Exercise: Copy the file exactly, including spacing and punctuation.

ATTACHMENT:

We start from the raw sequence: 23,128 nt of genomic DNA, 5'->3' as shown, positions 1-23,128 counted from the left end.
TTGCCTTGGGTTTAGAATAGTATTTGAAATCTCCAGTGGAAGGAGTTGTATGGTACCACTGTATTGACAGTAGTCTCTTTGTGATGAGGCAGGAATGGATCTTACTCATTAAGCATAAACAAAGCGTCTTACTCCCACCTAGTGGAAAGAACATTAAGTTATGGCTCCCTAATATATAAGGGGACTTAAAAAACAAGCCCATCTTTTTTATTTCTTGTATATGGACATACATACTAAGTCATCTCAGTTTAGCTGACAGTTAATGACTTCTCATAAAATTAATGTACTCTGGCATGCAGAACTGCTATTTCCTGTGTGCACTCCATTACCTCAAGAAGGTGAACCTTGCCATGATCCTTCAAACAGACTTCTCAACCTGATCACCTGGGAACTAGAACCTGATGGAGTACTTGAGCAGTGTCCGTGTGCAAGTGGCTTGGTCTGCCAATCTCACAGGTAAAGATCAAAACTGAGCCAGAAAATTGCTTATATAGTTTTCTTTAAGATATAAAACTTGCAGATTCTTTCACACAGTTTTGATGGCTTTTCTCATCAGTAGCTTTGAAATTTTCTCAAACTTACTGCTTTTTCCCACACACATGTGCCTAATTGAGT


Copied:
We start from the raw sequence: 23,128 nt of genomic DNA, 5'->3' as shown, positions 1-23,128 counted from the left end.
TTGCCTTGGGTTTAGAATAGTATTTGAAATCTCCAGTGGAAGGAGTTGTATGGTACCACTGTATTGACAGTAGTCTCTTTGTGATGAGGCAGGAATGGATCTTACTCATTAAGCATAAACAAAGCGTCTTACTCCCACCTAGTGGAAAGAACATTAAGTTATGGCTCCCTAATATATAAGGGGACTTAAAAAACAAGCCCATCTTTTTTATTTCTTGTATATGGACATACATACTAAGTCATCTCAGTTTAGCTGACAGTTAATGACTTCTCATAAAATTAATGTACTCTGGCATGCAGAACTGCTATTTCCTGTGTGCACTCCATTACCTCAAGAAGGTGAACCTTGCCATGATCCTTCAAACAGACTTCTCAACCTGATCACCTGGGAACTAGAACCTGATGGAGTACTTGAGCAGTGTCCGTGTGCAAGTGGCTTGGTCTGCCAATCTCACAGGTAAAGATCAAAACTGAGCCAGAAAATTGCTTATATAGTTTTCTTTAAGATATAAAACTTGCAGATTCTTTCACACAGTTTTGATGGCTTTTCTCATCAGTAGCTTTGAAATTTTCTCAAACTTACTGCTTTTTCCCACACACATGTGCCTAATTGAGT